“We are Rioja, and we are going to continue being so because we have all our investments in this land and because we continue to believe in it and in its potential to make great wines,” assured the President of the Association.

However, “we do not have the capacity to redirect Rioja’s course towards a model of value, of quality”, which focuses on “sustainable viticulture and the production of quality artisanal wines”, he said.

“We are convinced – he added – that the current situation of Rioja, its wineries and winegrowers, would be very different if the policy followed in recent years had been more concerned with protecting the value of the grapes, the wines and the territory, than to produce more grapes and wine to bring Rioja to its current situation.”

Currently, the DOCa Rioja is going through “one of the biggest surplus crises in its history, sending wines to distillation,” said Hernáiz, who added that, “despite the fact that we have been producing clearly more grapes than we are capable of since 2017 to sell, large companies continued asking for new plantations until very recently.”

For his part, Sancha, one of the oldest members of the Plenary Council, has said that the historical model of the social distribution of the vineyard and wealth is being broken in favor of industrial companies, for which the bills continue to come out, among other aspects, because they sell wines from numerous sources, not only Rioja, as well as liqueurs and spirits.

“We find ourselves unable to change a business model that we do not share, since it is based on the production of wine for food shelves at prices with which small and medium-sized wineries cannot compete,” Sancha states.

The president of the Regulatory Council, Fernando Ezquerro, has conveyed to the association his interest in changing the representation system, but there is no concrete proposal and until there is a modification, which will have to be in the next elections in 2025, Bodegas Familiares will not participate in the decisions of these management bodies.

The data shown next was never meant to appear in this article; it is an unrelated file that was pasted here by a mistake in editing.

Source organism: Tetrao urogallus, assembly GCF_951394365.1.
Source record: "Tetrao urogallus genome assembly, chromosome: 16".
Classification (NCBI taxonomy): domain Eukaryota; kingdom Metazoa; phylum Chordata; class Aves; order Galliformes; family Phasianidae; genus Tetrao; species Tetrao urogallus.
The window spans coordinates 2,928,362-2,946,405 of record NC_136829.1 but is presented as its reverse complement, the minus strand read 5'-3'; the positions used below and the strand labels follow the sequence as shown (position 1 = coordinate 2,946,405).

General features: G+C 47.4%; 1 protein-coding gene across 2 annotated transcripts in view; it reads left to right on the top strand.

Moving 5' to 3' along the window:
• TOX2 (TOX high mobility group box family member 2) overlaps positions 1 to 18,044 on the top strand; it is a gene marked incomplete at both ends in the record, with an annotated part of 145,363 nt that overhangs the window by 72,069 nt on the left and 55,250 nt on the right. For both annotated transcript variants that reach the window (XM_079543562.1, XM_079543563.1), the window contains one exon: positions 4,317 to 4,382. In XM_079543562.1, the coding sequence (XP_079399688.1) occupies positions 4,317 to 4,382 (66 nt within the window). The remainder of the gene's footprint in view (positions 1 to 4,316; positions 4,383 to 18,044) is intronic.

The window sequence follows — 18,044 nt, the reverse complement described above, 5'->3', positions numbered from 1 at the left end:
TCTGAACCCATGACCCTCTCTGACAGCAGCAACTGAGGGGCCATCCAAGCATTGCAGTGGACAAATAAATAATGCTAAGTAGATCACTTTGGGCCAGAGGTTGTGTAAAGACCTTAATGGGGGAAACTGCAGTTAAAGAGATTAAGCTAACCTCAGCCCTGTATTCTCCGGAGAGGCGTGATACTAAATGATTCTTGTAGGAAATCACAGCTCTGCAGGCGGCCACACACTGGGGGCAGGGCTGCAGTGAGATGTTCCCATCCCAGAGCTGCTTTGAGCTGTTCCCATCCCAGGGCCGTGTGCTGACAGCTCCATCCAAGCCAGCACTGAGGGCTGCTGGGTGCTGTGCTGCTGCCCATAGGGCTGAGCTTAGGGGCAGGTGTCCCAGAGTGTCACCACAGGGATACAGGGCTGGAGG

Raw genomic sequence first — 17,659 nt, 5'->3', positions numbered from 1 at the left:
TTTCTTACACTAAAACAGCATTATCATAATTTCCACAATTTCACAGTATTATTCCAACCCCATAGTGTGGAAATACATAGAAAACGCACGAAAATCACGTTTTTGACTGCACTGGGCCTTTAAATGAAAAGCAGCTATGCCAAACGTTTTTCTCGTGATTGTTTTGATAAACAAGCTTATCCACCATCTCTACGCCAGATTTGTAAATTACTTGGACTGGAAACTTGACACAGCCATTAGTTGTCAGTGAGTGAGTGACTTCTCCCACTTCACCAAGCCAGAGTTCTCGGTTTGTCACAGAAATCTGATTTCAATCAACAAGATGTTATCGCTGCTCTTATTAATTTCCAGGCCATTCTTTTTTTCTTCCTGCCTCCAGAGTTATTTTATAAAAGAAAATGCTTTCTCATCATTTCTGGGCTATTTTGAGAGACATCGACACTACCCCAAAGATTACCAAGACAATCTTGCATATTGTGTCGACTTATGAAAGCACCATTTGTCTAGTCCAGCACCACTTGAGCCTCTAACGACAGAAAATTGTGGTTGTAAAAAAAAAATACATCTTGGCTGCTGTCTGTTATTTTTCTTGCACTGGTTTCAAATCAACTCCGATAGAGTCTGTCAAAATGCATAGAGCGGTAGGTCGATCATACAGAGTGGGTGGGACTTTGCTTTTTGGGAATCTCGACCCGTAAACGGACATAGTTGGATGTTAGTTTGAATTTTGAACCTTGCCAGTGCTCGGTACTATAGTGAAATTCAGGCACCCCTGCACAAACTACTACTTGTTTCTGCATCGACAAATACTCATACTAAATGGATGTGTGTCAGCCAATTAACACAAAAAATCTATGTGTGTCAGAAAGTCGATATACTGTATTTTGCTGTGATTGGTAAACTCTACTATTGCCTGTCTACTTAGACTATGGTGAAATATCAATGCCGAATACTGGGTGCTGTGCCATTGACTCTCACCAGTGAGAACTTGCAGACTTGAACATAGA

Source: https://agroinformacion.com/

 

Jerez is Spain’s #1 Wine Tourism Destination

The latest report from La Asociación Española de Ciudades del Vino (ACEVIN) reveals that Marco de Jerez is the Spanish wine destination that has received the highest number of visitors in 2022.

Wine tourism in Spain experienced a post-Covid-19 pandemic boost in 2022, with the number of tourists travelling around the ‘wine routes’ of Spain reaching 2,487,255, 51.59% higher than that of 2021 (1,640,800), though the 2022 result was still only 80% of the last pre-pandemic figure.

Last year’s tourist visits to wineries and wine museums are believed to have generated €75,481,646 for the economy, 39% above the 2021 level, but still 12% short of the 2019 level.

Around 80%, were domestic travellers, though overall proportion of international visitors has increased year-on-year, from 15.14% to 20.4%.

The five wine routes that received the highest number of visitors were as follows (in descending order):

  • Marco de Jerez: 333,781
  • Rioja Alta: 313,974
  • Ribera del Duero: 281,918
  • Penedès: 262,693
  • Rioja Alavesa: 234,101

Given Andalusia’s warm weather, interesting history, and beautiful landscapes, combined with fortified Spanish wines, it makes sense that Sherry country would certainly appeal to travellers.

As far as the routes which attracted the highest percentage of international visitors, these include: Gran Canaria: 66.5%; Alicante: 41.5%; and Penedès: 38.5%.

The most popular time to travel to these regions was October, when many producers have finished their harvests, followed by August, when the beaches of the country’s Mediterranean coast are lined with overseas visitors.

Rioja to host the 2023 World’s Best Vineyards

“The World’s Best Vineyards” list is back in 2023 and will be hosted by Rioja, Spain.  Showcasing the best of wine tourism across the globe, the annual “World’s Best Vineyards” list will be revealed at a special live event in July.